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My research focuses on how collectives reckon with past violence. I use  archaeology, ethnography, and historiography to better understand how past violence influences present-day sociopolitical consciousness and collective imaginations of the future.

Primary Interests

Cultural heritage and collective memory; political violence and colonialism; intersections of race, indigeneity, and gender; feminist anthropologies; indigenous and diasporic (historical) archaeologies; time, temporality, materiality; collaborative research methodologies

Broad Areas of Competency

Historical Archaeology/Anthropology; Latin American History; American Indian and Indigenous Studies; Black Studies

Geographic Areas

Americas (especially Maya Lowlands, Mexico, and USA); Australia

Annual Exhibit
Team at Ex-Hacienda
3-D modelling
Tihosuco Project Team
Parroquial Records
Community Room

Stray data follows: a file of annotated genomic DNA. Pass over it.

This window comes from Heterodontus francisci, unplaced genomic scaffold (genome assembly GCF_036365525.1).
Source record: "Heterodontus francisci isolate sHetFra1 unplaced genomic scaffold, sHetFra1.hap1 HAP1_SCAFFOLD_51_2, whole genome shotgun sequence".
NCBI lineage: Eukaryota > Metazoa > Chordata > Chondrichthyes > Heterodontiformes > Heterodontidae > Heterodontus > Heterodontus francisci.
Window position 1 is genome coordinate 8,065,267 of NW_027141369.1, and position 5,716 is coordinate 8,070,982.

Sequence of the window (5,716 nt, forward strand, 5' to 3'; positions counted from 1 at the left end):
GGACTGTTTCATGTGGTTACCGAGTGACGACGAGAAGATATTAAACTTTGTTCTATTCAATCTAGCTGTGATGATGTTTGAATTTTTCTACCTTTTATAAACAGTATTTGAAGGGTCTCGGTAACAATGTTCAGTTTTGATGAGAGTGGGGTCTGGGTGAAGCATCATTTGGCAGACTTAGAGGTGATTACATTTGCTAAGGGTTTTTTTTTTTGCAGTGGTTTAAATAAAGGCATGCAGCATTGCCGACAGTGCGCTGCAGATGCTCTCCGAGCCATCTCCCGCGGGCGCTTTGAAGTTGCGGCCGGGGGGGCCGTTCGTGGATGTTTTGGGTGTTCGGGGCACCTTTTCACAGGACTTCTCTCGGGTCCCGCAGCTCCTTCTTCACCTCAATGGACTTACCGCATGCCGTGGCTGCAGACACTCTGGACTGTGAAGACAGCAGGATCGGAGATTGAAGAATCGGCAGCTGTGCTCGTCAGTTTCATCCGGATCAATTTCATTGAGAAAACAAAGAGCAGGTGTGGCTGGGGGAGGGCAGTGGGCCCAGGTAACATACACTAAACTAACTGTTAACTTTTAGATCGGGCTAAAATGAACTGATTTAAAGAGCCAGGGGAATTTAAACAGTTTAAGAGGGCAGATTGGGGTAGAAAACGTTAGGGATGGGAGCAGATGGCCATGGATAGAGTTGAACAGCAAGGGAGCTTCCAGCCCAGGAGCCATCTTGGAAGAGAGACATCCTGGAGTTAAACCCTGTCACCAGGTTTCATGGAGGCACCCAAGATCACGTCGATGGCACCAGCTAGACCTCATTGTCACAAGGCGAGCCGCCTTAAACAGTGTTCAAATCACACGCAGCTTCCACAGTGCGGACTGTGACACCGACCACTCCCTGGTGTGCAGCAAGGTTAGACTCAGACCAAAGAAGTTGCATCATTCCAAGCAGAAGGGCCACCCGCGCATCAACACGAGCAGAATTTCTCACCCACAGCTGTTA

How does political violence materialize across timescales in settler colonial contexts? This central question of my working book manuscript, Things of War: Conflict & Heritage on Mexico's Maya Frontier, responds to what I see as a growing divide between war studies and everyday life studies in the humanities and social sciences. This divide has special influence in studies of colonialism writ large, and colonial violence in particular, because it can render indigenous and Afro-descendent peoples' experiences with and engagements in colonial projects unintelligible. In order to remedy this shortcoming, I present a framework for an archaeology of political violence, defined not as a synonym for war, but as the function of war and structural oppression. The framework I propose emerges from my involvement with a collaborative heritage initiative, the Tihosuco Heritage Preservation and Community Development Project, located in Tihosuco, Quintana Roo, Mexico. The project positioned me to draw on a wide range of media with which to think about the politics surrounding the history of the Maya Social War (or, Caste War of Yucatan)—a predominantly Maya anticolonial insurrection that began in the former Tihosuco Parish in 1847. By conventional accounts the war lasted until 1901, making it one of the longest (as well as most successful) indigenous insurrections to have been mounted in the Americas. My dissertation, "Materializing Political Violence: Segregation, War, and Memory in Quintana Roo, Mexico," began to contend with how political violence materializes by investigating the racial geographies of segregation, war, and memory practice in the region. Ultimately, the aim is to arrive at a more holistic approach to investigating violence—and its ramifications—in settler colonial contexts.


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